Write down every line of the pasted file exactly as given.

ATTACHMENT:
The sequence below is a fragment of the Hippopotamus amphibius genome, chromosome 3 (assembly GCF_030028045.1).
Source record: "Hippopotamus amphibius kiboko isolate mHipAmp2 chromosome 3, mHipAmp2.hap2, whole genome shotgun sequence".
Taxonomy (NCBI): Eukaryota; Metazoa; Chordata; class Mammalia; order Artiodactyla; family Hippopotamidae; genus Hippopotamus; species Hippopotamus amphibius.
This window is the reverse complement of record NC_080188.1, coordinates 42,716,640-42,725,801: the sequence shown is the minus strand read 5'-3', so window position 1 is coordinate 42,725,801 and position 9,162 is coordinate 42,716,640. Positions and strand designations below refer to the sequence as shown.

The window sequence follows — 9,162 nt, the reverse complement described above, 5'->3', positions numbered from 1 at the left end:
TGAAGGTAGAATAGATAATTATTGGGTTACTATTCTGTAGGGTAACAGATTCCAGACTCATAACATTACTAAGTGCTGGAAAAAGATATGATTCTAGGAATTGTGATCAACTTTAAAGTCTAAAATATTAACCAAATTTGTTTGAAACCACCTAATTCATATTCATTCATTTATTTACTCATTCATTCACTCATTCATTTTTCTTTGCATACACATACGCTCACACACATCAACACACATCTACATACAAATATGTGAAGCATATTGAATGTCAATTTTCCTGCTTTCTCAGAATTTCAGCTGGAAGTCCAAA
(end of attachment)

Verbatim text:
The sequence below is a fragment of the Hippopotamus amphibius genome, chromosome 3 (assembly GCF_030028045.1).
Source record: "Hippopotamus amphibius kiboko isolate mHipAmp2 chromosome 3, mHipAmp2.hap2, whole genome shotgun sequence".
Taxonomy (NCBI): Eukaryota; Metazoa; Chordata; class Mammalia; order Artiodactyla; family Hippopotamidae; genus Hippopotamus; species Hippopotamus amphibius.
This window is the reverse complement of record NC_080188.1, coordinates 42,716,640-42,725,801: the sequence shown is the minus strand read 5'-3', so window position 1 is coordinate 42,725,801 and position 9,162 is coordinate 42,716,640. Positions and strand designations below refer to the sequence as shown.

The window sequence follows — 9,162 nt, the reverse complement described above, 5'->3', positions numbered from 1 at the left end:
TGAAGGTAGAATAGATAATTATTGGGTTACTATTCTGTAGGGTAACAGATTCCAGACTCATAACATTACTAAGTGCTGGAAAAAGATATGATTCTAGGAATTGTGATCAACTTTAAAGTCTAAAATATTAACCAAATTTGTTTGAAACCACCTAATTCATATTCATTCATTTATTTACTCATTCATTCACTCATTCATTTTTCTTTGCATACACATACGCTCACACACATCAACACACATCTACATACAAATATGTGAAGCATATTGAATGTCAATTTTCCTGCTTTCTCAGAATTTCAGCTGGAAGTCCAAA